Different Types of Database Languages:
Database language is an important part of DBMS. It is used to access the
required data from a database, to modify the data of database and to design the
structure of database. A user uses a database language for interfacing with the
DBMS to access the data from database. A user can either be an application
programmer or an end-user. Mostly, the application programmer
inserts the statements of the database access language into its program written
in general-purpose programming language (such as COBOL or C++ or Visual Basic or
any fourth-generation language (4GL)). It is because database access language is
also referred to as data sublanguage. Similarly, the database language does not
provide the complete programming language features. Many DBMSs have their own
The users use the database access language to enter new data, change the
existing data in database and to retrieve required data from databases. The user
writes a set of appropriate commands or statements in a database access language
and submits these to the DBMS. The DBMS translates the user commands and sends
them to a specific part of the DBMS called the Database Engine. The database
engine generates a set of results according to the commands submitted by user,
converts these into a user readable form called an Inquiry Report and then
displays them on the screen. The database administrators use the database access
language to create and maintain the databases.
The most popular database access language is SQL (Structured Query Language).
Relational Databases are required to have a database query language. Today most
of the RDBMSs use the SQL as database access language.
The sub-language is further divided into two major parts. These are:
(ii) Data Manipulation Language.
(i) Data Definition Language:
The data definition language is used to define the structure of database. The
DBA and database designer use the database language to define the conceptual and
internal schemas. Typically, the Data Definition Language (DDL) is used to.
define the conceptual schemas, whereas, Storage Definition Language (SDL) is
used to define the internal schemas. The mappings between the two schemas may be
defined in either of these languages. In most DBMSs, the DDL is used to define
both conceptual and external schemas. The DBMS has a DDL compiler, which
compiles the DDL statements and stores in the DBMS catalog known as data
(ii) Data Manipulation Language:
Once the database is designed and database is populated with data, the data
manipulation language (DML) is used to manipulate the database. In data manipulation, data is retrieved, inserted,
updated, and deleted to and from the database. It must be noted that DDL is not
used for data manipulation.
The application programmer can insert (or embed) the DML statements into the
program written in general-purpose language. Whenever, DML statements are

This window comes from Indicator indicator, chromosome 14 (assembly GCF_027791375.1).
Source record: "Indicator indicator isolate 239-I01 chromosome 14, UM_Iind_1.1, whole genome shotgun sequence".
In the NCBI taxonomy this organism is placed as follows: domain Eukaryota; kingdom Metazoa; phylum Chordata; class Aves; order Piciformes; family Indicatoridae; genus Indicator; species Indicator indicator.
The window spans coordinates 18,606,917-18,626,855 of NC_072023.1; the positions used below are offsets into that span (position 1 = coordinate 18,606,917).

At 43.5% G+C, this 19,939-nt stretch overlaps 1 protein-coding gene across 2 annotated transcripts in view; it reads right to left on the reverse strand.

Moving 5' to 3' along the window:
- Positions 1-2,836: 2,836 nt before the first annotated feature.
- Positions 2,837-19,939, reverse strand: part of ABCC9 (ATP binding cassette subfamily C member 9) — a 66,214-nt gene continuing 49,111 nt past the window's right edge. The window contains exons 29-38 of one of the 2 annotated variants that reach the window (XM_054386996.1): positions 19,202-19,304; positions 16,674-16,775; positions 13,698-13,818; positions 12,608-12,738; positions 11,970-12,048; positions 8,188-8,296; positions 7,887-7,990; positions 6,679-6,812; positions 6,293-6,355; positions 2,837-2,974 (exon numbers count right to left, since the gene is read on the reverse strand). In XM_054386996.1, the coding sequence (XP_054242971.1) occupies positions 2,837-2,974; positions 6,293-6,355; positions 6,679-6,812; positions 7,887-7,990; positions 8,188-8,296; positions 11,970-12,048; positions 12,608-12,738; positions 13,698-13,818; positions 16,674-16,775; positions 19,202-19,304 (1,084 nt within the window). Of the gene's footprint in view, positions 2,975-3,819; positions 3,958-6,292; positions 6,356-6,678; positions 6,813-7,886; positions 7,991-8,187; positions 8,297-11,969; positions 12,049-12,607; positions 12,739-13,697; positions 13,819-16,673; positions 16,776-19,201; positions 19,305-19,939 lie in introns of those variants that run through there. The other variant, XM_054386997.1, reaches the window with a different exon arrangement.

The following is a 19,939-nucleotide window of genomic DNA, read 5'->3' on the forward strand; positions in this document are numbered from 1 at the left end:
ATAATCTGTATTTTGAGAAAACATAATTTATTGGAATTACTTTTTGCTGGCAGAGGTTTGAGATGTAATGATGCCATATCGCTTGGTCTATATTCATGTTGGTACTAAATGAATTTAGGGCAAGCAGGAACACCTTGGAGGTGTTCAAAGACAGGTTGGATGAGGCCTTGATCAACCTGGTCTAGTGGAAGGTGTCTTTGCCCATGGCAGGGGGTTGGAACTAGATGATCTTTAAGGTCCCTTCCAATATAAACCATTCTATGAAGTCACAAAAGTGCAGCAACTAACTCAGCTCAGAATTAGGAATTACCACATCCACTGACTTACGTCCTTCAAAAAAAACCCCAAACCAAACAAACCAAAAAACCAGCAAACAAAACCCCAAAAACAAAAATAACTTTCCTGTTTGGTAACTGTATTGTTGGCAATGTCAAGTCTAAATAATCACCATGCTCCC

embedded in a general-purpose programming language that language is called the
Host Language and the DML is called the Data Sub-Language, In practice, the most
commonly used host languages are COBOL, C++, and Visual Basic etc. The host
language provides the facilities to perform computational operations. A given
DBMS might support any number of host languages and any number of data
sub-languages. The most popular data sub-language is SQL, which is supported by
almost all database systems.
In modern DBMSs, a comprehensive integrated database language is used which has
the combined features of DDL, VDL (View Definition Language) and DML. A typical
example of a comprehensive database language is the SQL relational database
There are two main types of Data Manipulation Language (.DML) These are:
(i) Non-Procedural DML
(i) Non-Procedural DML:
A high-level or non-procedural DML allows the user to specify what data is
required without specifying how it is to be obtained. Many DBMSs allow
high-level DML statements either to be entered interactively from a terminal or
to be embedded in a general-purpose programming language. The end-users use a
high-level query language to specify their requests to DBMS to retrieve data.
Usually, a single statement is given to the DBMS to retrieve or update multiple
records. The DBMS translates a DML statement into a procedure that manipulates
the set of records. The examples of non-procedural DMLs are SQL and QBE
(Query-By-Example) that are used by relational database systems. These languages
are easier to learn and use. The part of a non-procedural DML, which is related
to data retrieval from databases, is known as Query Language.
(ii) Procedural DML:
A low-level or procedural DML allows the user, i.e. programmer to specify what
data is needed and how to obtain-it. This type of DML typically retrieves
individual records from the database and processes each separately. In this
language, the looping, branching etc, statements are used to retrieve and
process each record from a set of records. The programmers use the low-level